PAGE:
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Short Range Public Discussion
(Latest Discussion - Issued 0755Z Apr 01, 2023)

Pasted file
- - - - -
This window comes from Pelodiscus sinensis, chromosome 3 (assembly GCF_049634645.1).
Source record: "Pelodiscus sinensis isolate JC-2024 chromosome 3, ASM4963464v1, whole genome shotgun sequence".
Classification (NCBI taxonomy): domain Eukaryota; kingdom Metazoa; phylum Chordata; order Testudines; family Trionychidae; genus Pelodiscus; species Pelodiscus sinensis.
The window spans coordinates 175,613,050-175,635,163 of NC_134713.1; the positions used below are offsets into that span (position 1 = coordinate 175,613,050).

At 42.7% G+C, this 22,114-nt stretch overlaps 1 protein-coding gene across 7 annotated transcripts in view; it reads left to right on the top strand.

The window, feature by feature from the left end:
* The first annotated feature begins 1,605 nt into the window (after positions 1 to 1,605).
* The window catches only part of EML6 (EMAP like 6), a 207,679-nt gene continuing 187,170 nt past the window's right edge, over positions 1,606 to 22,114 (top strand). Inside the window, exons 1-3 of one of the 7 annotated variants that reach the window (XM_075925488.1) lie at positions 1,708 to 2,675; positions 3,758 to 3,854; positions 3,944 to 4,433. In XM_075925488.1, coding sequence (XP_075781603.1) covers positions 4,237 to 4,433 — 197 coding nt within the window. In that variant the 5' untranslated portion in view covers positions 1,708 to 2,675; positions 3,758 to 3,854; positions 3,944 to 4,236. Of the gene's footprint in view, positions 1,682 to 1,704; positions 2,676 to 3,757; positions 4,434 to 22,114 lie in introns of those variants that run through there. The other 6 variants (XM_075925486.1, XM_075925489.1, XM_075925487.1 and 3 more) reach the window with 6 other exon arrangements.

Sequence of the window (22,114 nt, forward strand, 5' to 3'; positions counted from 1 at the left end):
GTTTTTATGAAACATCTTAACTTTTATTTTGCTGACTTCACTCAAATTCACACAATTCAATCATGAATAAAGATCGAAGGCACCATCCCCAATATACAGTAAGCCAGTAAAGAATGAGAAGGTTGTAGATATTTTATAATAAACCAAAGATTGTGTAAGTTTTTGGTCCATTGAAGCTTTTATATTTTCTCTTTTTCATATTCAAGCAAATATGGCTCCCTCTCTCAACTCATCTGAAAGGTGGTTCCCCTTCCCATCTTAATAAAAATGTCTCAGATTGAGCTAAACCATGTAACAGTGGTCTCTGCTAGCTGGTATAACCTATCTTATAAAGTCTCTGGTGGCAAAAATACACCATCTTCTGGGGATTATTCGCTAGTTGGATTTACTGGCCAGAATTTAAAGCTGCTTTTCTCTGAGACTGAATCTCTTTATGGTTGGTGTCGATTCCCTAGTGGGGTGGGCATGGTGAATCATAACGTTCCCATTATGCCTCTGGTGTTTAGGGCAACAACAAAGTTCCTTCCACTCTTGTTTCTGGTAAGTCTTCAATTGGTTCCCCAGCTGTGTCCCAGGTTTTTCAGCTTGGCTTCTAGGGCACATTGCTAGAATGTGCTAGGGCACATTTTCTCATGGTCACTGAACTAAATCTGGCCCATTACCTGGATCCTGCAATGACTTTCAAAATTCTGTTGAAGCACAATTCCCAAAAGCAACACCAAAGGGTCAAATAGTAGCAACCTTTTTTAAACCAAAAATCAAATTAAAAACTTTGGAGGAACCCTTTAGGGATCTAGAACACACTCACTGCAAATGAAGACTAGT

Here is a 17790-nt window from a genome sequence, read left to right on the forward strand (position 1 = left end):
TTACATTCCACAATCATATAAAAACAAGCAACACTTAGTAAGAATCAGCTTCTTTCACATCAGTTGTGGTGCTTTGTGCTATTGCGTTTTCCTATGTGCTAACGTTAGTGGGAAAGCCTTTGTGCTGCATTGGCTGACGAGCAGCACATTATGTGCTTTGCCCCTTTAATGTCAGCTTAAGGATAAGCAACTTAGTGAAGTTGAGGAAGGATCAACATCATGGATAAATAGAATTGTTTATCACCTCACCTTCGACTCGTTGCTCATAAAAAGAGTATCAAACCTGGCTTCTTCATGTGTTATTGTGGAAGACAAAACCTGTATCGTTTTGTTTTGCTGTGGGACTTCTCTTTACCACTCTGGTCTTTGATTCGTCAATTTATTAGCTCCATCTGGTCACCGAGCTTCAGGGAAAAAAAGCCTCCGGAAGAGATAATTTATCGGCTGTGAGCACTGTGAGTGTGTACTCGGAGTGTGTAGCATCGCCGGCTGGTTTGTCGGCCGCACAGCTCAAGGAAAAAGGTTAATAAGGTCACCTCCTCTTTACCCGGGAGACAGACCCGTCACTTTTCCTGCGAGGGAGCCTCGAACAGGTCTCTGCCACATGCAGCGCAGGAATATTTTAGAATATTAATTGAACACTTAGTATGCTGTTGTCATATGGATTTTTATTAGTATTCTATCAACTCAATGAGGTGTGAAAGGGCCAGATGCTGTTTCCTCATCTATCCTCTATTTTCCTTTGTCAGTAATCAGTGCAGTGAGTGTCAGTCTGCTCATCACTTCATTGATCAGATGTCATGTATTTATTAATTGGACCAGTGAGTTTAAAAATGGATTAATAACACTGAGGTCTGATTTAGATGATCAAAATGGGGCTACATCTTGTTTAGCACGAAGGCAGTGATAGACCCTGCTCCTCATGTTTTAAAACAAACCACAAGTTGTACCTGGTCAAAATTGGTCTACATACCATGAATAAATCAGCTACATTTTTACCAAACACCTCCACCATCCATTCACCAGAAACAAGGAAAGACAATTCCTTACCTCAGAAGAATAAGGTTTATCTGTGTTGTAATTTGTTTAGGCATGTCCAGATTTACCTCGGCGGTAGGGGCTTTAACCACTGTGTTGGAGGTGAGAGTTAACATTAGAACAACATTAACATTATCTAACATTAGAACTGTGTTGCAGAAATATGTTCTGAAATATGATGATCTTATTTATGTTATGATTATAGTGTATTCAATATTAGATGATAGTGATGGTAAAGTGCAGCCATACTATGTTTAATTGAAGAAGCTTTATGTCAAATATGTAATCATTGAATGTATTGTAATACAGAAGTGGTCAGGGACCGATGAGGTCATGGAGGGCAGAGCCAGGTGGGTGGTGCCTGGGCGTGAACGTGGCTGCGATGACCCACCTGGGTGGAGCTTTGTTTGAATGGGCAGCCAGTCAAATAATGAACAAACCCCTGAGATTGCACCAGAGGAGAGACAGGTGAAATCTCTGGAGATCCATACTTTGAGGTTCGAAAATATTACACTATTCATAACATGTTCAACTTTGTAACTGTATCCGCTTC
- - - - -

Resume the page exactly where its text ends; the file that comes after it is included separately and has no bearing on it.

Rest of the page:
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Short Range Forecast Discussion NWS Weather Prediction Center College Park MD 355 AM EDT Sat Apr 01 2023 Valid 12Z Sat Apr 01 2023 - 12Z Mon Apr 03 2023 ...Strong winds and severe thunderstorms possible across the Ohio Valley, Northeast, and Mid-Atlantic today... ...Heavy snow to diminish across the Upper Midwest and Great Lakes this morning before the next winter storm begins to develop over the central High Plains Monday night... ...Heavy mountain snow continues across the Pacific Northwest... ...Critical Fire Weather persists over parts of the Central/Southern Plains for the next several days... An elongated and strong area of low pressure over the Great Lakes this morning, combined with both a leading and secondary cold front extending to the south-southwest, will produce a large area of potentially damaging wind gusts from the Ohio Valley to the Mid-Atlantic through tonight. Maximum wind gusts could approach 60 mph throughout much of the Appalachians, upper Ohio Valley, and Mid-Atlantic today. Winds of this magnitude are likely to blow down numerous trees and potentially lead to widespread power outages. High Wind Warnings and Wind Advisories are in effect. Additionally, severe thunderstorms are possible this afternoon and evening as the secondary cold front and newly developing low pressure system swing into the Interior Northeast. Warming temperatures this afternoon are expected to help lead to an environment conducive for severe thunderstorm development along the secondary cold front as it pushes from the Ohio Valley to the Northeast, with storms capable of containing damaging wind gusts, large hail, and a few tornadoes. A few severe thunderstorms are also possible further to the south as the aforementioned cold front reaches the Southeast today. On the cold side of this system, heavy snow and gusty winds are expected to come to an end across the Upper Midwest and Great Lakes this morning as the area of low pressure quickly slides east. The next major winter storm (not an April Fools' joke) is set to begin forming across the central Great Basin and Rockies on Monday before eventually swinging into the central/northern High Plains on Monday night. A deep upper-level low diving into the West will be responsible for the potential widespread area of heavy snow, as well as the likelihood of strong winds. The greatest potential for over 8 inches of snow through early Tuesday is forecast to stretch from the mountainous terrain of Utah to southeast Wyoming, western South Dakota, and northwest Nebraska. The combination of heavy snowfall rates and gusty winds in these regions are likely to make travel very dangerous. Strong southwesterly winds across the Southwest are also likely to lead to travel impacts on Monday, especially for high profile vehicles, as wind gusts potentially exceed 60 mph. For the Pacific Northwest, continued onshore flow underneath the deep-upper level trough is expected to produce very heavy snow across much of the Cascades through early next week. Total snowfall amounts are likely to approach 3 to 4 feet, with slightly lesser amounts further inland across the northern Rockies. Unsettled and warm weather is forecast throughout much of the south-central U.S. and Deep South to kick off the month of April. A warm front lifting into the southern Plains and Lower Mississippi Valley on Sunday will combine with an approaching shortwave trough to produce numerous showers and thunderstorms Sunday night. A few storms could contain intense rainfall rates between northeast Texas and central Mississippi, leading to potential flash flooding concerns. Otherwise, well above average temperatures are also set to build into the region by Monday and include widespread highs into the 90s and upper 80s across the Lone Star State. The warm temperatures combined with gusty winds and low relative humidity will contribute to produce Critical Fire Weather conditions throughout the central/southern High Plains. Snell Graphics available at